India’s Own Mormons

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American presidential candidate Mitt Romney might have suddenly made this religious sect famous, but its members have been around in India since 1851

In 2007, ex-Air Force Sergeant Suku Thankappam found himself re-evaluating his life. He was drinking too much. He couldn’t control his temper and got into frequent fights. His marriage was in trouble, for which he had mostly himself to blame. He had been married six years and just couldn’t get along with his wife. He was constantly finding fault with her. “I used to find reasons to shout at her, even for something as simple as the table not being laid the right way, or actually, the way I wanted it done. But even though I was a bad husband, I knew deep down that I wanted to change.”

Thankappam knew his problem, but just couldn’t change himself. So he started asking himself tough questions. ‘Who am I?’, ‘Why don’t I have very many friends?’, ‘Why do I drink so much?’ and ‘Why am I not content with my life?’

It was on the streets of Delhi that he met Mormon missionaries for the first time—preachers of the Church of Jesus Christ of Latter Day Saints (LDS), as it is formally known. They stopped him and asked him to drop by their church if he wanted to find his “faith”. “I was a Hindu, and had been to many temples to find a way out, to let God help me, but nothing worked. But when I met the Mormon missionaries, something clicked,” he says. He soon found himself attending church every week.

The Air-Force sergeant looks quite at ease with himself when we meet him at an LDS church in Vasant Vihar, where he smiles after each sentence as he tells his story. As his church visits increased, he was first asked to give up smoking, then drinking tea, and finally, alcohol. “It was hard, but I knew peace was better than a drink,” he says, “I had been looking for an alternative. I always wondered who my real god was—Brahma, Vishnu? Here I learnt that there is only one Almighty. The Book of Mormon changed my outlook. I have learned to love people and that’s a big thing for the man I used to be. My wife and I are so happy now.”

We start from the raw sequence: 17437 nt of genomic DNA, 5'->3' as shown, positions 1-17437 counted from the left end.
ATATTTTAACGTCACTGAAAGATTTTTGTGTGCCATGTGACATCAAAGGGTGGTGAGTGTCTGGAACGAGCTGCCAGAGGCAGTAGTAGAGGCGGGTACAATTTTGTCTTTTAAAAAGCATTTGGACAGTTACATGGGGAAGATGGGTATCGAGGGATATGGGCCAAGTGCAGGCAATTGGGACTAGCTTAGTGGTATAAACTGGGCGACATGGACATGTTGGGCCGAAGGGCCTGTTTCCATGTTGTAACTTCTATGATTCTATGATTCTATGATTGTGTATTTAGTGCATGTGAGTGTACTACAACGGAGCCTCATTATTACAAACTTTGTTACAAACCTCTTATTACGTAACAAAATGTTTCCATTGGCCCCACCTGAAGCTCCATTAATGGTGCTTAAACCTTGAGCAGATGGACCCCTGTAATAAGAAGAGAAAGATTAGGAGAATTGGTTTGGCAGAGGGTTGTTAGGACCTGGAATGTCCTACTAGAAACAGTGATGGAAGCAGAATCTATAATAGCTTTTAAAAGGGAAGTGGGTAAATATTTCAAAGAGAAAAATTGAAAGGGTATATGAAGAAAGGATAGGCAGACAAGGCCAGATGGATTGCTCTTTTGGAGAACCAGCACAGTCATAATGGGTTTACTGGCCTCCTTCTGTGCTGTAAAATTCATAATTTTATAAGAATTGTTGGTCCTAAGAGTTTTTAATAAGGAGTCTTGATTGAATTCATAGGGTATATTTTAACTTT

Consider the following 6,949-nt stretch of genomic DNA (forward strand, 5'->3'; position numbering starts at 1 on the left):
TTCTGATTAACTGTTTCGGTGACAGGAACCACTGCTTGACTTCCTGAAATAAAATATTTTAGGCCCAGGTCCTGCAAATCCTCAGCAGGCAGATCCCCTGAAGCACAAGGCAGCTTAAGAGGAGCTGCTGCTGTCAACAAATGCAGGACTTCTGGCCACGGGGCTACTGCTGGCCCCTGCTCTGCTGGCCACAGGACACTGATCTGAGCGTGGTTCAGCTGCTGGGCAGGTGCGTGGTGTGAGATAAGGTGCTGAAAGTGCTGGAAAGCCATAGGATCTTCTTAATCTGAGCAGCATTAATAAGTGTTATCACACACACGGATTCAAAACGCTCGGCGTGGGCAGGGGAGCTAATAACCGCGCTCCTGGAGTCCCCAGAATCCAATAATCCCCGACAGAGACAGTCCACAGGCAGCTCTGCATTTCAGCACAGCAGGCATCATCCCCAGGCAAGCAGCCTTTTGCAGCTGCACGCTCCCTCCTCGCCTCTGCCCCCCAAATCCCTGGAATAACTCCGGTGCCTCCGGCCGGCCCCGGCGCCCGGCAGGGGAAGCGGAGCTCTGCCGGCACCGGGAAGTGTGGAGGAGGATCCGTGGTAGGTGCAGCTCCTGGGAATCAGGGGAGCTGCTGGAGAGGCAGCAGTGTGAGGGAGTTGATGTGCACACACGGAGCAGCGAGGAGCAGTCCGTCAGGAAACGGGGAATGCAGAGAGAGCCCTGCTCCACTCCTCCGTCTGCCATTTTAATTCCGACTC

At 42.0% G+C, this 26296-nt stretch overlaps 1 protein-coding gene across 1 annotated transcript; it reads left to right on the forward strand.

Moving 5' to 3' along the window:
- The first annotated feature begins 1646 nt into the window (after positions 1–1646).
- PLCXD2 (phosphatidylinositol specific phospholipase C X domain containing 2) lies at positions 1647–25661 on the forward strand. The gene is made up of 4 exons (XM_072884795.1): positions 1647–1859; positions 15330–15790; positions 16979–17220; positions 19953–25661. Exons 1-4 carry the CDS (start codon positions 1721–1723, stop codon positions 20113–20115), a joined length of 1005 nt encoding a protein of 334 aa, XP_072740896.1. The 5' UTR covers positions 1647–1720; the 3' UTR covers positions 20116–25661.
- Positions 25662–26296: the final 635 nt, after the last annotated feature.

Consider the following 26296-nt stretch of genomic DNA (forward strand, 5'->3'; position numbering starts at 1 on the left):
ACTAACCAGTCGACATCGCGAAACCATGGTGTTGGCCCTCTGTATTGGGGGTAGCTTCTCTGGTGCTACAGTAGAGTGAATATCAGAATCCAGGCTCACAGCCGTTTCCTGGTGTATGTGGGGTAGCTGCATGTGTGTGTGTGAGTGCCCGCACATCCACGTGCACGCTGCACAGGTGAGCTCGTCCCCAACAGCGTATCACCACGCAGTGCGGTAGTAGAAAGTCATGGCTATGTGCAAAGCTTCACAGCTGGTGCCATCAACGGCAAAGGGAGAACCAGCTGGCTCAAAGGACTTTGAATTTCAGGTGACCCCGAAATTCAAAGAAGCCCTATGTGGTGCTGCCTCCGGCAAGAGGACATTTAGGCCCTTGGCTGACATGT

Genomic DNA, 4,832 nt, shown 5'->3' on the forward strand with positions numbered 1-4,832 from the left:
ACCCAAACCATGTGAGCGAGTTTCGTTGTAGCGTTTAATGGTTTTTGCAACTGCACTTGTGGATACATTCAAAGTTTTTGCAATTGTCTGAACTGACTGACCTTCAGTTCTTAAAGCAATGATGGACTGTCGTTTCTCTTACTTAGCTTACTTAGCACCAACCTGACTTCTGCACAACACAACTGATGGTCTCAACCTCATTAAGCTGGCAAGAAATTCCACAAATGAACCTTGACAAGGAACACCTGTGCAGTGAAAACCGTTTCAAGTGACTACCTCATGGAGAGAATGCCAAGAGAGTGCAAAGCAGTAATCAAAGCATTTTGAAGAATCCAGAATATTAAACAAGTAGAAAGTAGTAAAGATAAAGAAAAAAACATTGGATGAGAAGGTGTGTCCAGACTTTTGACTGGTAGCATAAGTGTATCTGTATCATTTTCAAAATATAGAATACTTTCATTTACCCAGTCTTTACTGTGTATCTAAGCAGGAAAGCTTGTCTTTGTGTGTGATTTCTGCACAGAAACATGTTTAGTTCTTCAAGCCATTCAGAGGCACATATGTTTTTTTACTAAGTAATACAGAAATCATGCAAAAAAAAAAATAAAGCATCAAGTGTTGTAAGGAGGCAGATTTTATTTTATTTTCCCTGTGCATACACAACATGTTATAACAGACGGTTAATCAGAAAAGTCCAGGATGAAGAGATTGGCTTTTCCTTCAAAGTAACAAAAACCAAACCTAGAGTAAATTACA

Of late, Mormonism has been a talking point across the world thanks to Mitt Romney, the leading presidential candidate of America’s Republican party, a man often described as the ‘archetypal Mormon male’ by publications. Last fortnight, it made news in India when reports appeared that the Church of LDS had baptised Mahatma Gandhi in absentia in 1996, and confirmed as much in 2007 at a Mormon temple (distinct from a church) in Sao Paulo, Brazil.

Mormonism is a religious movement that owes its origin to the 1823 visions in New York of Joseph Smith: an angel, he said, had directed him to a buried book written on golden plates, a book of the religious history of an ancient people compiled by a prophet-historian called Mormon. In March 1830, Smith published what he said was a translation of these plates as the Book of Mormon. On 6 April 1830, he founded the Church of Christ.

Mormons identify themselves as Christians, but many of their practices differ. They believe that Smith restored Jesus Christ’s church, which they say is still guided by living prophets and apostles. Robert William, country director of the Church of LDS in India, explains the main differences: “First and foremost, we are Christians. We believe in Jesus Christ, the Son of God. In my personal view, I see the big differences as, firstly, [our] Church… is a restored church, meaning that this was established on the pattern that Jesus Christ organised his church while he was on earth. Secondly, as part of the restoration, the authority of the priesthood was restored. And lastly, the Book of Mormon, which was translated by Joseph Smith, the prophet of restoration, is another testament of Jesus Christ.” Today, the Church of LDS has its headquarters in Utah, the only state of the US with a Mormon majority, and has spread across the world—the work of young members who are required to convince and convert others to their faith. By one count, just 5.5 million of the estimated 14.1 million Mormons across the world are US residents.

The movement was introduced to India by a Mormon missionary called Joseph Richards, who arrived in Calcutta in mid-1851. However, it was only as late as 1985 that young Indian converts began active evangelism work. Baptisms have risen since. January 1993 saw the setting up of the India Bangalore Mission, aimed at gaining followers. But Mormonism remains a fledgling faith in the country, with only 8,289 churchgoers at last count, most of them in Bangalore, Hyderabad and Chennai, though Delhi with its seven branches is getting more and more members too. 

“When I joined the Church in 1994 in Coimbatore,” says William, “there were only 50-70 branch members. Almost 18 years down the road, today we have five branches and a membership of close to 900 [in the district of Coimbatore]. I believe the Mormon faith will grow rapidly. The first thing that attracts people… is God’s Plan of Happiness, which holds answers to life’s purpose and [adhering to] which will lead to resurrection after death. It’s what attracted me as well. The emphasis the Church places on the family is very important. We believe that families can be together forever and this gives us hope of eternal life and exaltation.”